The Case of Trudy Hansson I

Fig. 12.19 This breast is edematous and dense after radiation therapy. Recurrent breast cancer is difficult to exclude on a conventional mammogram under these circumstances.

I Galactography: Normal Findings

I Galactography: Normal Findings

Galactogram

Fig. 12.21 This galactogram is completely normal. The ducts can be followed up to the mamilla; there are no cysts, no dilatations, no filling defects; and there is no abrupt termination of filling. In some women, fluid can be gently squeezed out of the ducts with just a little compression during the clinical examination. This is a normal phenomenon—even nonlactating breasts secrete minimal amounts of fluid, which are reabsorbed by the ductal epithelium.

Fig. 12.21 This galactogram is completely normal. The ducts can be followed up to the mamilla; there are no cysts, no dilatations, no filling defects; and there is no abrupt termination of filling. In some women, fluid can be gently squeezed out of the ducts with just a little compression during the clinical examination. This is a normal phenomenon—even nonlactating breasts secrete minimal amounts of fluid, which are reabsorbed by the ductal epithelium.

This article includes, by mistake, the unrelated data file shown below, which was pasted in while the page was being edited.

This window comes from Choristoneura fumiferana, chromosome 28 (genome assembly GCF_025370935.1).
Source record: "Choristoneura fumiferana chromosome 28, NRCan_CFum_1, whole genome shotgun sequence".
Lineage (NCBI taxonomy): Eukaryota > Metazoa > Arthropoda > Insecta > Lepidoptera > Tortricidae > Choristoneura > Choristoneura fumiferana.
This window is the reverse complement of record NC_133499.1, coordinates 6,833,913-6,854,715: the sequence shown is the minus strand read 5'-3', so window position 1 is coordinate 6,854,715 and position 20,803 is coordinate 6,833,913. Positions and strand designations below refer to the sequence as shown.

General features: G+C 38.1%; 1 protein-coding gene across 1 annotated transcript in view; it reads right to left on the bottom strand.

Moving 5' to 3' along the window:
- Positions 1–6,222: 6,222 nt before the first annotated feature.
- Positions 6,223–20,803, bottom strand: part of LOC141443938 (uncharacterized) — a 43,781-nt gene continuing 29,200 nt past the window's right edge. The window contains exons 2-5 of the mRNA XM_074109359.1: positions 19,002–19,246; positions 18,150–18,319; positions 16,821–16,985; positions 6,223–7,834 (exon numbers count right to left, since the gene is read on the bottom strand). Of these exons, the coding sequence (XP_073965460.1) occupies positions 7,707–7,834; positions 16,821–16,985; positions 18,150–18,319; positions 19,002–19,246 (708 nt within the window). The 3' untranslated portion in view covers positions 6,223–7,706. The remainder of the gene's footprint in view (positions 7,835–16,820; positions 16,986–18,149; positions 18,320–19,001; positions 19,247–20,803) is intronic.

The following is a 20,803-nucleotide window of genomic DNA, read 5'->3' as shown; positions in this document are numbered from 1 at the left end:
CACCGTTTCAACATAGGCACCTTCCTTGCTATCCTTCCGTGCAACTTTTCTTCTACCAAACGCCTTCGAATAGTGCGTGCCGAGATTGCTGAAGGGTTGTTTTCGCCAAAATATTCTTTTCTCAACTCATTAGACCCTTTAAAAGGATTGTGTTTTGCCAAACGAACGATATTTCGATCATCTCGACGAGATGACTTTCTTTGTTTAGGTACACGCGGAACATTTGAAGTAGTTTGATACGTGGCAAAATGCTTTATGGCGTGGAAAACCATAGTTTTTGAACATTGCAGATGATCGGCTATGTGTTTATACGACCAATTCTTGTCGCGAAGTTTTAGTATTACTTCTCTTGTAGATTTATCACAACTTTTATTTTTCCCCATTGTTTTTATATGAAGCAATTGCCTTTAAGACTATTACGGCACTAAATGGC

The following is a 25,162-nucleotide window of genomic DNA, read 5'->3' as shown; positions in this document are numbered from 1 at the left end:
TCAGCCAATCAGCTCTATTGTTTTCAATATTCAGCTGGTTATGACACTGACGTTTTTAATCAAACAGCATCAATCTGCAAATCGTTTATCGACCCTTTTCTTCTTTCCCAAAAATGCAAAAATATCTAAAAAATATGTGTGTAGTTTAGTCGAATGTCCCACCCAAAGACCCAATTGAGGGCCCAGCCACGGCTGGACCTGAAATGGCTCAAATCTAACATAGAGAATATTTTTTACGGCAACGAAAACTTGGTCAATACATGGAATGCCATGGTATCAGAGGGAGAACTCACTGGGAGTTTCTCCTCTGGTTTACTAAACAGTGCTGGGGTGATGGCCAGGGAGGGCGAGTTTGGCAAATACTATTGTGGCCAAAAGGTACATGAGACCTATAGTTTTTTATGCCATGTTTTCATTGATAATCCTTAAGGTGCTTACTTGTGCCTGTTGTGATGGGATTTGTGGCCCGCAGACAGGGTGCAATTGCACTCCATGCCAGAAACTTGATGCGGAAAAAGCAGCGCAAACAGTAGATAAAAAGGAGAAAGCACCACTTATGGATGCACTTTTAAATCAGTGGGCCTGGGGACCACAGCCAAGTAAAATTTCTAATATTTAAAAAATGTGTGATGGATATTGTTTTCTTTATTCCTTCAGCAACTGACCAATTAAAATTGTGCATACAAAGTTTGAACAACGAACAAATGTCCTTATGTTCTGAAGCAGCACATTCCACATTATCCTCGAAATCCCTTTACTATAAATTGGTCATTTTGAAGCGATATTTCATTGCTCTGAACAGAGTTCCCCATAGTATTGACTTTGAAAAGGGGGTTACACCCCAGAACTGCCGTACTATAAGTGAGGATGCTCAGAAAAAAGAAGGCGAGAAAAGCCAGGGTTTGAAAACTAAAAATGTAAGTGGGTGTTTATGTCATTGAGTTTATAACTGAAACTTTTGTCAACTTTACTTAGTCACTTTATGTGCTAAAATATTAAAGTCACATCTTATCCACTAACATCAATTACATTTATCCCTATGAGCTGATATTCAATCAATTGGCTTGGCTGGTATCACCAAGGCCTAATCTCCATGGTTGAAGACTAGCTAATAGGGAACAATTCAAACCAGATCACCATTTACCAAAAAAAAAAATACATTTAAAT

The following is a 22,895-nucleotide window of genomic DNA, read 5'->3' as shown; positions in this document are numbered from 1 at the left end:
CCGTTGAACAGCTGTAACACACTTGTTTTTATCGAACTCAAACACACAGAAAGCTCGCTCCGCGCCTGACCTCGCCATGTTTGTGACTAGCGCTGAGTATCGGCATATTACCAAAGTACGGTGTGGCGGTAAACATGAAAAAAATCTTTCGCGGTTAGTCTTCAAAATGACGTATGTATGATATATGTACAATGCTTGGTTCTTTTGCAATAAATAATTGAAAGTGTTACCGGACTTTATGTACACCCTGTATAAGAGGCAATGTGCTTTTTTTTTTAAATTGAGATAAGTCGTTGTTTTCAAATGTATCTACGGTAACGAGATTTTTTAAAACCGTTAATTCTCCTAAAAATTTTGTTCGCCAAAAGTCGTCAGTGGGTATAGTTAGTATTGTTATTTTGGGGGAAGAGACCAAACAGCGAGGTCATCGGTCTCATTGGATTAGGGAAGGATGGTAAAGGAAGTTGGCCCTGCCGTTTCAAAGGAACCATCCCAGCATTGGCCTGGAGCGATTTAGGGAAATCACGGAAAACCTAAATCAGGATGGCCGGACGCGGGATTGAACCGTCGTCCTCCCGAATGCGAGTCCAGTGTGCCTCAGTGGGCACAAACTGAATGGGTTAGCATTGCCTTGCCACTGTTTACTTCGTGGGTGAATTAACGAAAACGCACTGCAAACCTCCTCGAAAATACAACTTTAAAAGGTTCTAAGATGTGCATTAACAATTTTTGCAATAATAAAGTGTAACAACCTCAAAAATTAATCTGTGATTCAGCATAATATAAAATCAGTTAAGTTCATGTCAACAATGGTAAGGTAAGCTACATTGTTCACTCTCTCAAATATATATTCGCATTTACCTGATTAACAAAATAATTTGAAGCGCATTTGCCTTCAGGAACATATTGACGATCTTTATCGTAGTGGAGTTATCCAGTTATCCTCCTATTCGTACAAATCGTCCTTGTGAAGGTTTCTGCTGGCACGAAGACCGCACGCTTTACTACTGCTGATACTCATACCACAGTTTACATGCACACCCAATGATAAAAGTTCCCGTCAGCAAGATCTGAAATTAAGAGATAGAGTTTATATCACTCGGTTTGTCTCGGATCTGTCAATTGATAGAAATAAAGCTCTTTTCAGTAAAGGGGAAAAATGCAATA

• Diagnosis: Hannah does not really believe that the abnormality on Mrs. Hansson's radiographs represents a hematoma more than a year after surgery. The density of the lesion is too high to consider an oil cyst. A scar is possible and pretty difficult to differentiate from a recurrence. The only other mammogram available is the pre-operative film. Dr. Skywang decides to get an MRI of the breast because it is more or less the only modality that can exclude a recurrence in this case (Fig. 12.20). The result of the MRI is highly suggestive of a tumor recurrence. Poor Trudy Hansson is going to go through it all over again.

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